Abstract

Background: In the years immediately following the Affordable Care Act (ACA)'s contraceptive coverage requirement, out-of-pocket costs fell for all Food and Drug Administration–approved contraceptive methods and use of long-acting reversible contraception (LARC) increased. This analysis examines whether these trends have continued through 2020 for privately insured women. Methods: Using 2006–2020 MarketScan data, we examined trends in prescription contraceptive use and out-of-pocket costs among women 13 to 49 years old. Multivariable analyses model the likelihood of contraceptive use and paying $0 post-ACA requirement (vs. pre-ACA requirement) for contraception, controlling for age group, U.S. region, urban versus rural, and cohort year. Results: The likelihood of LARC insertion increased post-ACA requirement (adjusted odds ratio [aOR] 1.127, 95% confidence interval [CI] 1.121–1.133), with insertion rates peaking at 3.73% for intrauterine devices (IUDs) and 1.08% for implants in 2019, before declining with the onset of the COVID-19 pandemic in 2020. Although the likelihood of paying $0 for LARC increased after the ACA requirement (IUD: aOR 5.495, 95% CI 5.278–5.716; implant: aOR 7.199, 95% CI 6.992–7.412), the proportion of individuals paying $0 declined to 69% for IUDs and 73% for implants in 2020, after having peaked at 88% in 2014 and 90% in 2016, respectively. For oral contraceptives, both use (aOR 1.028, 95% CI 1.026–1.030) and paying $0 (aOR 20.399, 95% CI 20.301–20.499) increased significantly after the ACA requirement. Conclusion: With the exception of oral contraceptives, the proportion of individuals paying $0 for all contraceptive methods declined after peaking in 2014 for IUDs, 2016 for the implant, and 2019 for non-LARC methods. Future monitoring is needed to understand the continuing impact of the ACA requirement on prescription contraceptive use and costs.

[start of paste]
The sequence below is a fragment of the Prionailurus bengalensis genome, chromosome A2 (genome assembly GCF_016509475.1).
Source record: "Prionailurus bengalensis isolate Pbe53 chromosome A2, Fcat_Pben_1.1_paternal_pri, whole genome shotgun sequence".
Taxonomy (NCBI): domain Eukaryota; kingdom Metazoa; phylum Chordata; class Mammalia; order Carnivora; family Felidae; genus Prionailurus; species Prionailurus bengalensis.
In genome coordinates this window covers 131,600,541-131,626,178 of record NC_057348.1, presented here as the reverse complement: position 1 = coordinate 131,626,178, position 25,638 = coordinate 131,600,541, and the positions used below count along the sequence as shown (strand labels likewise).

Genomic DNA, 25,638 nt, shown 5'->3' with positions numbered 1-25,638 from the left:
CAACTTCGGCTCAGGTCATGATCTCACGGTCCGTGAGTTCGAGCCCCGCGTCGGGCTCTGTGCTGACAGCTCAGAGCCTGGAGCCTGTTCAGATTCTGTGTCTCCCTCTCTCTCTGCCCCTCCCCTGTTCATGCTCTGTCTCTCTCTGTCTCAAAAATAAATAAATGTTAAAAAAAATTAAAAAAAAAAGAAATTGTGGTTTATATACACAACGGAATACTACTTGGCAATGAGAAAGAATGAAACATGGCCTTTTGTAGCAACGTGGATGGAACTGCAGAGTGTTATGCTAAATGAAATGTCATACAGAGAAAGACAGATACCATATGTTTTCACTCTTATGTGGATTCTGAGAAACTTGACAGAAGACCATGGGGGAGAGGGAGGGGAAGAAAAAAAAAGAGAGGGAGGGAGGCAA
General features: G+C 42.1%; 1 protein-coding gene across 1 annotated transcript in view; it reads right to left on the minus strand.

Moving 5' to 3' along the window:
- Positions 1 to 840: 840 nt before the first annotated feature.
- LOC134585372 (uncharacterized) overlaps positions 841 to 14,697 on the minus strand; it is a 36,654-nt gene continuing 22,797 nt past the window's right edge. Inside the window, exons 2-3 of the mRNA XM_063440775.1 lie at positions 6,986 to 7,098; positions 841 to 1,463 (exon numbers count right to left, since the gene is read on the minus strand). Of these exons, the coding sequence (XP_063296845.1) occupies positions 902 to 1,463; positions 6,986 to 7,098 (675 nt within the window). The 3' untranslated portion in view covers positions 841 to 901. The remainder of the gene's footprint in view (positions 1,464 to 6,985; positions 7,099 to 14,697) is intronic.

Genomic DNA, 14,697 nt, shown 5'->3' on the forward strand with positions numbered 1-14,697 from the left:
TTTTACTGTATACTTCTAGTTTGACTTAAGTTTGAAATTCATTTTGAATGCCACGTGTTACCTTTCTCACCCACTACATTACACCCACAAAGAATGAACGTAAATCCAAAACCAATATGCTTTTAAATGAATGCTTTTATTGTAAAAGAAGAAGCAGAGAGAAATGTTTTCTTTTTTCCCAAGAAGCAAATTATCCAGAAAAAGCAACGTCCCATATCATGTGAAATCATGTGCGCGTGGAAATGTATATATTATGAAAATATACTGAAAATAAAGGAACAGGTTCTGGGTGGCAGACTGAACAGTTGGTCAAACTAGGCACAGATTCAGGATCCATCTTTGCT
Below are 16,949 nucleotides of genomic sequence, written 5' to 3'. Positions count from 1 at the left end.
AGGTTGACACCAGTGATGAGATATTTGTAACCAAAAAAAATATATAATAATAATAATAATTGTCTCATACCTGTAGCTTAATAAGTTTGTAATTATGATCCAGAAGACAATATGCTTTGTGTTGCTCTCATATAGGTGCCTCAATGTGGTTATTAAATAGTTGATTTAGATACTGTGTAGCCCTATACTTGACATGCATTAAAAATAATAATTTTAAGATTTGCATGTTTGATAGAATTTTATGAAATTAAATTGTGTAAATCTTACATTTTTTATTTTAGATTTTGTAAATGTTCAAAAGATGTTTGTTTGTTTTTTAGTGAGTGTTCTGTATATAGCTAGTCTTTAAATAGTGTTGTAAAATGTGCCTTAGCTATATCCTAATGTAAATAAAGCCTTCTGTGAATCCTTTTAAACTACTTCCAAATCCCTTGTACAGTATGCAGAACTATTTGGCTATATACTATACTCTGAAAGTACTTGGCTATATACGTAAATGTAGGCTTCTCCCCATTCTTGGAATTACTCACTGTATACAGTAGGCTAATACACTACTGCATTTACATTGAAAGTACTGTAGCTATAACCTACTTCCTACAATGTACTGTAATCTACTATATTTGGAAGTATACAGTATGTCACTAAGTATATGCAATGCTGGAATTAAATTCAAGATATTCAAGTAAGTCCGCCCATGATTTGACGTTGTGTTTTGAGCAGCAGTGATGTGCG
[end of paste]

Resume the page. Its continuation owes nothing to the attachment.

Original languageEnglish (US)
Pages (from-to)7-13
Number of pages7
JournalWomen's Health Issues
Volume34
Issue number1
DOIs
StatePublished - Jan 1 2024

All Science Journal Classification (ASJC) codes

  • Health(social science)
  • Obstetrics and Gynecology
  • Public Health, Environmental and Occupational Health
  • Maternity and Midwifery

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